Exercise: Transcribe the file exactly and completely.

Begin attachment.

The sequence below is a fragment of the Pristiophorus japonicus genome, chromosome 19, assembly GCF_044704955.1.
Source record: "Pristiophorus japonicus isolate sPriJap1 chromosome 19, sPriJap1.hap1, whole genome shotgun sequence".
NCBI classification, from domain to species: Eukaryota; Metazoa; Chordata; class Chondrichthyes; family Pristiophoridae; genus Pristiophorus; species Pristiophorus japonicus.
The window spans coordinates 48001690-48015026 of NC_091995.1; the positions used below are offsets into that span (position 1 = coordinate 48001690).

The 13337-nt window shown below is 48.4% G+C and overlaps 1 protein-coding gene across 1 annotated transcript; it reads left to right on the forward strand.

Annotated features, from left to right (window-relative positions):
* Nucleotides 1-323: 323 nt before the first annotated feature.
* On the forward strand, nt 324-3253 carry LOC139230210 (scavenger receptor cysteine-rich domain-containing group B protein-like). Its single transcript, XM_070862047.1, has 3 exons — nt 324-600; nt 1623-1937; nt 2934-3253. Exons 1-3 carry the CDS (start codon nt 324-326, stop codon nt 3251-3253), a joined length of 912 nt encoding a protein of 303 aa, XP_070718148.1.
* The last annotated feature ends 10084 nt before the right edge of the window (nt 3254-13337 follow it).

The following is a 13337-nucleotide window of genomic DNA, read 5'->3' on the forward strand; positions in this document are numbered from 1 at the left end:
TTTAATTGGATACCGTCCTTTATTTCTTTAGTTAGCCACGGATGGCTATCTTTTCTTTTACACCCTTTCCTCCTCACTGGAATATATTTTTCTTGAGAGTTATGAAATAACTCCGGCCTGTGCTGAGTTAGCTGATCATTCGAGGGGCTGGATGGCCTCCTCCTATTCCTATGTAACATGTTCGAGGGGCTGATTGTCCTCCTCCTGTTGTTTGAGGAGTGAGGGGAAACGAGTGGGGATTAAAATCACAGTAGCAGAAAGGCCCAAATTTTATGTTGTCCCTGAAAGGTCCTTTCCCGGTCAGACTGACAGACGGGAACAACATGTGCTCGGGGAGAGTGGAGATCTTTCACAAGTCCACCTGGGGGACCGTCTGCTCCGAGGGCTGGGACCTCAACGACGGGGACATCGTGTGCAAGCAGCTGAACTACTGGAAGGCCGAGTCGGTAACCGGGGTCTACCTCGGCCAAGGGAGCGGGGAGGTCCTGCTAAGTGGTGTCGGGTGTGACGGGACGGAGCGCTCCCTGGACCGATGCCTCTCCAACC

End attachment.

The sequence below is a fragment of the Pristiophorus japonicus genome, chromosome 19, assembly GCF_044704955.1.
Source record: "Pristiophorus japonicus isolate sPriJap1 chromosome 19, sPriJap1.hap1, whole genome shotgun sequence".
NCBI classification, from domain to species: Eukaryota; Metazoa; Chordata; class Chondrichthyes; family Pristiophoridae; genus Pristiophorus; species Pristiophorus japonicus.
The window spans coordinates 48001690-48015026 of NC_091995.1; the positions used below are offsets into that span (position 1 = coordinate 48001690).

The 13337-nt window shown below is 48.4% G+C and overlaps 1 protein-coding gene across 1 annotated transcript; it reads left to right on the forward strand.

Annotated features, from left to right (window-relative positions):
* Nucleotides 1-323: 323 nt before the first annotated feature.
* On the forward strand, nt 324-3253 carry LOC139230210 (scavenger receptor cysteine-rich domain-containing group B protein-like). Its single transcript, XM_070862047.1, has 3 exons — nt 324-600; nt 1623-1937; nt 2934-3253. Exons 1-3 carry the CDS (start codon nt 324-326, stop codon nt 3251-3253), a joined length of 912 nt encoding a protein of 303 aa, XP_070718148.1.
* The last annotated feature ends 10084 nt before the right edge of the window (nt 3254-13337 follow it).

The following is a 13337-nucleotide window of genomic DNA, read 5'->3' on the forward strand; positions in this document are numbered from 1 at the left end:
TTTAATTGGATACCGTCCTTTATTTCTTTAGTTAGCCACGGATGGCTATCTTTTCTTTTACACCCTTTCCTCCTCACTGGAATATATTTTTCTTGAGAGTTATGAAATAACTCCGGCCTGTGCTGAGTTAGCTGATCATTCGAGGGGCTGGATGGCCTCCTCCTATTCCTATGTAACATGTTCGAGGGGCTGATTGTCCTCCTCCTGTTGTTTGAGGAGTGAGGGGAAACGAGTGGGGATTAAAATCACAGTAGCAGAAAGGCCCAAATTTTATGTTGTCCCTGAAAGGTCCTTTCCCGGTCAGACTGACAGACGGGAACAACATGTGCTCGGGGAGAGTGGAGATCTTTCACAAGTCCACCTGGGGGACCGTCTGCTCCGAGGGCTGGGACCTCAACGACGGGGACATCGTGTGCAAGCAGCTGAACTACTGGAAGGCCGAGTCGGTAACCGGGGTCTACCTCGGCCAAGGGAGCGGGGAGGTCCTGCTAAGTGGTGTCGGGTGTGACGGGACGGAGCGCTCCCTGGACCGATGCCTCTCCAACC